Kelsea Ballerini Candid About ‘Subject to Change’ Album After Divorce: ‘I Just Recognize Life Is So Messy’

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The title of Kelsea Ballerini’s new album is Subject to change, and that certainly sums up her state of mind right now. She has just gone through a major change in her personal life, with the announcement that she is divorcing her husband, compatriot Morgan Evans, after nearly five years of marriage. And while she doesn’t discuss the details of the split in her Yahoo Entertainment interview — which was held just days before the couple’s announcement — as she embarks on a new chapter both personally and professionally, she does open up about her most vulnerable. record so far.

“Obviously, we’ve all changed a lot in recent years, because life has… forced us to. … And I feel like I’ve grown so much in recent years, in my twenties. I’ve learned so much about myself in this extra space that we’re kind of forced into,” said the country/pop superstar, who just turned 29. Subject to change represented my life. It represented everyone’s life, and it kind of led me thematically through the story I was writing. And so we kind of went back and forth, like, ‘Are we making it broad, or are we just making it like that about me?’ And in the end, we went in very, very personally, to set the tone for the whole record.”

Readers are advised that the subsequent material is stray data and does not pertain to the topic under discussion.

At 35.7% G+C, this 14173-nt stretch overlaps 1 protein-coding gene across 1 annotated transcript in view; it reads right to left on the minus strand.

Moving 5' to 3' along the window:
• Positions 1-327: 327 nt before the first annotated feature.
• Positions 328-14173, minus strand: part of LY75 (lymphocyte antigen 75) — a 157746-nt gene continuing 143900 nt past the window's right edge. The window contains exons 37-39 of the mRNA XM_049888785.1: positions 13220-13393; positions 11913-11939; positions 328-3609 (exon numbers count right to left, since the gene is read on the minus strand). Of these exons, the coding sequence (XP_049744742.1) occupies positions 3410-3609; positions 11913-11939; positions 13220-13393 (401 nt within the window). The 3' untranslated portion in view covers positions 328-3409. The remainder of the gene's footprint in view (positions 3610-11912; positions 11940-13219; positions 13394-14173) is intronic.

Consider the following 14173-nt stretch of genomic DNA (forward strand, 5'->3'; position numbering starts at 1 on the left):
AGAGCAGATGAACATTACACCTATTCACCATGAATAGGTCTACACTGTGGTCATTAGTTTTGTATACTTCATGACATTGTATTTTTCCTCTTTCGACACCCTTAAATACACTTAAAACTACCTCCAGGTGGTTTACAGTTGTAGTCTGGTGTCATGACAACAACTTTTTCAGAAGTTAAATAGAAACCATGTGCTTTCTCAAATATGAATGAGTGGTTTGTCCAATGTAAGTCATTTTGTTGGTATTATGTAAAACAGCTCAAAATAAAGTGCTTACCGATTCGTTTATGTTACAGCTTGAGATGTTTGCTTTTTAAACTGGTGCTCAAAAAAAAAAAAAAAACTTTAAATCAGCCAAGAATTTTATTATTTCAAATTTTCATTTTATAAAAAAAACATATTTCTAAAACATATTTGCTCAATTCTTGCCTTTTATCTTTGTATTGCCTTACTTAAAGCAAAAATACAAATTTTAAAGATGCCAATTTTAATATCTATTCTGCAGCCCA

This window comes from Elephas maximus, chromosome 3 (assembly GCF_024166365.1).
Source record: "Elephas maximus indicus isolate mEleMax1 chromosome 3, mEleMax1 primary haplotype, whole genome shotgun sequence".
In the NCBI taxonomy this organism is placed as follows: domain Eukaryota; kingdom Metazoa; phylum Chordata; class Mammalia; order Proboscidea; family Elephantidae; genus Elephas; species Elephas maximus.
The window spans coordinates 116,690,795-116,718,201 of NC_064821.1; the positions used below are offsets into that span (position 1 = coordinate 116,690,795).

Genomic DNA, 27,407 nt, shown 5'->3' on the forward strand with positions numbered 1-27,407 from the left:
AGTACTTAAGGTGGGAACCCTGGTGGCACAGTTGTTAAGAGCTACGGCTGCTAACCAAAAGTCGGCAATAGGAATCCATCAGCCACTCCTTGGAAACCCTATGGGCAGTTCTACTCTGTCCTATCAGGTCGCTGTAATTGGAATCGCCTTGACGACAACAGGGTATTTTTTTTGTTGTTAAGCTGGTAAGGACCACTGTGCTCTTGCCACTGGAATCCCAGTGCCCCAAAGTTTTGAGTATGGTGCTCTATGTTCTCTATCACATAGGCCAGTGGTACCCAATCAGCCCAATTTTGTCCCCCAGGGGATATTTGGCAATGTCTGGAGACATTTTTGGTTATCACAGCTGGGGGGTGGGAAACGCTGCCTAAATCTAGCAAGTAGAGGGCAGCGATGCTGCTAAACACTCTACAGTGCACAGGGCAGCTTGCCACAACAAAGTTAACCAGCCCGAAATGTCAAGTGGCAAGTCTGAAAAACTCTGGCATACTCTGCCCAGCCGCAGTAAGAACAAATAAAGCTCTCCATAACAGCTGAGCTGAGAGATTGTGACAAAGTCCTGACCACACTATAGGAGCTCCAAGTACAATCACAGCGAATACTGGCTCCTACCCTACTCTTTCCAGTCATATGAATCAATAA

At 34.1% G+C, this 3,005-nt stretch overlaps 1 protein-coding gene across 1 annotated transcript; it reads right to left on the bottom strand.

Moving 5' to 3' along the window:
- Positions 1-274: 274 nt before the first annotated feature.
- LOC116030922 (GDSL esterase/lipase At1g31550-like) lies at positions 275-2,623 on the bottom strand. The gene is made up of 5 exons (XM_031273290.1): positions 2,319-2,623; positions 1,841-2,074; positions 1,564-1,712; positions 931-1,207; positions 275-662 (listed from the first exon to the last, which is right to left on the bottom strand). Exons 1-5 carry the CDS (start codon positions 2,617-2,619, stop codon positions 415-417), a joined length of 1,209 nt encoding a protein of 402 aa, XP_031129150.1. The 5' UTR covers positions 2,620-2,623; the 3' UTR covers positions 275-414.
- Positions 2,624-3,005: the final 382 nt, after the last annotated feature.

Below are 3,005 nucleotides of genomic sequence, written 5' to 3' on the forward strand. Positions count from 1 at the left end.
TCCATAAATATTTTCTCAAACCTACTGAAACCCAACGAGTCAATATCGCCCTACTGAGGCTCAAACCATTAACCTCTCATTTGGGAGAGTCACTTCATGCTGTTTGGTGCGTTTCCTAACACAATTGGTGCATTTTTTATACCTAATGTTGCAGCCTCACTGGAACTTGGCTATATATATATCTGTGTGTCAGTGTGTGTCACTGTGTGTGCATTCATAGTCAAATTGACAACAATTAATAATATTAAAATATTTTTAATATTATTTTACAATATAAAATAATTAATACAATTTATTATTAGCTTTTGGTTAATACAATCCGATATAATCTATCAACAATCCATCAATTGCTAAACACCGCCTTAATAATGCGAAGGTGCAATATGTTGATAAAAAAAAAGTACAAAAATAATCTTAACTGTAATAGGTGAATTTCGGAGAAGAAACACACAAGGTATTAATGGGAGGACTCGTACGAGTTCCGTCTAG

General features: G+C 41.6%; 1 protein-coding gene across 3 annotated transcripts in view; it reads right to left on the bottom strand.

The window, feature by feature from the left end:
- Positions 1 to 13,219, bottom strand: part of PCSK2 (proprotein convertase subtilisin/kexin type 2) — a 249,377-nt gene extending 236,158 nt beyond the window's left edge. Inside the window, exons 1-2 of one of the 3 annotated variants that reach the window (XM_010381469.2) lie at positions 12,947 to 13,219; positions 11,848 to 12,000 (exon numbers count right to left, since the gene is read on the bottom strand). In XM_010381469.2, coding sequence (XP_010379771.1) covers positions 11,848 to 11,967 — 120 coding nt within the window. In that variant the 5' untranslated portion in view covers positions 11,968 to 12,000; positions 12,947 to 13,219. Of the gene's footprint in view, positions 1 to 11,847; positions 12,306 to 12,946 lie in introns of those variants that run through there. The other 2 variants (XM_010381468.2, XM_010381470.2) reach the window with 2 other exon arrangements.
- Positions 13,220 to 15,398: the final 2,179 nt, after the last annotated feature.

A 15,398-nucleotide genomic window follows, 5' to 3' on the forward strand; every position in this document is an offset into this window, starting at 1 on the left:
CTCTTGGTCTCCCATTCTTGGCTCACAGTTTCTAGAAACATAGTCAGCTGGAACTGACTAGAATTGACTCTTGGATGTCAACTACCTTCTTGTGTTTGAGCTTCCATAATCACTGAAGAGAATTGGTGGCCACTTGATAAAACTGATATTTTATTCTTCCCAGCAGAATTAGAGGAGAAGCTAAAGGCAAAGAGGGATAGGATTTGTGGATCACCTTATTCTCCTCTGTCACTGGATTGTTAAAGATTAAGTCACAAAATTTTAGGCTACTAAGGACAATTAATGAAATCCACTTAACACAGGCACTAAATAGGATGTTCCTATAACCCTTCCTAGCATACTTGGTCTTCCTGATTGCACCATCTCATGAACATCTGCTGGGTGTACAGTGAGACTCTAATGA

This isn’t the first time Ballerini has looked inward to create her art. Subject to change serves a kind of accompanying piece to her 2021 confessional poetry book, Feel your way throughin which she wrote about everything from her body image issues to witnessing a school shooting as a teenager, to the reaction she got for what some people found to be tone-deaf and simplistic, albeit well-intentioned, tweet responding to country star Morgan Wallen’s use of a racist slur.

Kelsea Ballerini (Photo: Black River Records)

“To write Feel your way through was super-cathartic, of course, because some of it is light, and some of it is like funny stories, and some things are things I’ve definitely never talked about before and cover a lot of trauma,” Ballerini says. “I felt so free to release that book, and I think it unlocked this part of my creativity, as well as my soulas crazy as that sounds. I felt that the way people connected with it gave me the confidence to keep pushing in that direction. So there are certain numbers [on Subject to Change] what you’re listening to and it’s almost a little shockinghow fair is it.”